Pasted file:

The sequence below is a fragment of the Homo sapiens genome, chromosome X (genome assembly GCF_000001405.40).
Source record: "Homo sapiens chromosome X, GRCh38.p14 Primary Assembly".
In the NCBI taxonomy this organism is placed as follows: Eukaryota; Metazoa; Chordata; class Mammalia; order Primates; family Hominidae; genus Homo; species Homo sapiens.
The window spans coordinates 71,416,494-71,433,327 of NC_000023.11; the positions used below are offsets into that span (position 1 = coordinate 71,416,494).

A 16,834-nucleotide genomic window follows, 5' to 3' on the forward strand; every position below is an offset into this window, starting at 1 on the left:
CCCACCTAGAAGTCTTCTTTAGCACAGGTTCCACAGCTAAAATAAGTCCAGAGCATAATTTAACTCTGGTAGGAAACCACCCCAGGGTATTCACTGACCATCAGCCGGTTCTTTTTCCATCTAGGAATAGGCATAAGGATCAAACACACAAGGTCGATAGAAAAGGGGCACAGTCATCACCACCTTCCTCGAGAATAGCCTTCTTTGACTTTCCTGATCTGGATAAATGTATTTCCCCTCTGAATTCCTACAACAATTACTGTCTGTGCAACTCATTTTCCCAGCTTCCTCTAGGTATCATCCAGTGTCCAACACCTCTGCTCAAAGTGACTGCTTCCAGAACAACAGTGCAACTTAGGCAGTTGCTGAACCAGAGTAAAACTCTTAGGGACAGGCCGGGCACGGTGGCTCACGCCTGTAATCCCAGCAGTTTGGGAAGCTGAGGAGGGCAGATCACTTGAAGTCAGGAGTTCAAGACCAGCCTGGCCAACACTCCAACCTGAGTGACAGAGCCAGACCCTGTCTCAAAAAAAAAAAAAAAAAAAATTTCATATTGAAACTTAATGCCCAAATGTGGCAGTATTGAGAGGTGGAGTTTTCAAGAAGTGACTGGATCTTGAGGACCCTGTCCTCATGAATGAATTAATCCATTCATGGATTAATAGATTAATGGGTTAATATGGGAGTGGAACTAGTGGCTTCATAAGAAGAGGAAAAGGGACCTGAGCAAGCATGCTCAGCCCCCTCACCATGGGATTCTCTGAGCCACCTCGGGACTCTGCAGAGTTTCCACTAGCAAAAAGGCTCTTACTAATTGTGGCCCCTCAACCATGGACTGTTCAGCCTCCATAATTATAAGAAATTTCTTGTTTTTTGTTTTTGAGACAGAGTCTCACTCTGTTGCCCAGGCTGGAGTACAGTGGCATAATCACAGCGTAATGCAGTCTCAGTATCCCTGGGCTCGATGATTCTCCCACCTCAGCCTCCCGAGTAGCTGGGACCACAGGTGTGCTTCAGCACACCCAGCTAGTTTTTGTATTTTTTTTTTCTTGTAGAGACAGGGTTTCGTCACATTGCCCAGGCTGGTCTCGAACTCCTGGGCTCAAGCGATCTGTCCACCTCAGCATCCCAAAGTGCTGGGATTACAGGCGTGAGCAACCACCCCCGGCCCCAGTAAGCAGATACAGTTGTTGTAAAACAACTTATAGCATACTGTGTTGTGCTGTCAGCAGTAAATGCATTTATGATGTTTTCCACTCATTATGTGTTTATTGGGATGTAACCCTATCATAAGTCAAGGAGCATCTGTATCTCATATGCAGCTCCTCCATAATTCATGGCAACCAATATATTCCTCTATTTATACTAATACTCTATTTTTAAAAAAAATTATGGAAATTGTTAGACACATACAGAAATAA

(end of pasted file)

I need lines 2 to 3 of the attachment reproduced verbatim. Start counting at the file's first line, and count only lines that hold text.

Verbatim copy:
Source record: "Homo sapiens chromosome X, GRCh38.p14 Primary Assembly".
In the NCBI taxonomy this organism is placed as follows: Eukaryota; Metazoa; Chordata; class Mammalia; order Primates; family Hominidae; genus Homo; species Homo sapiens.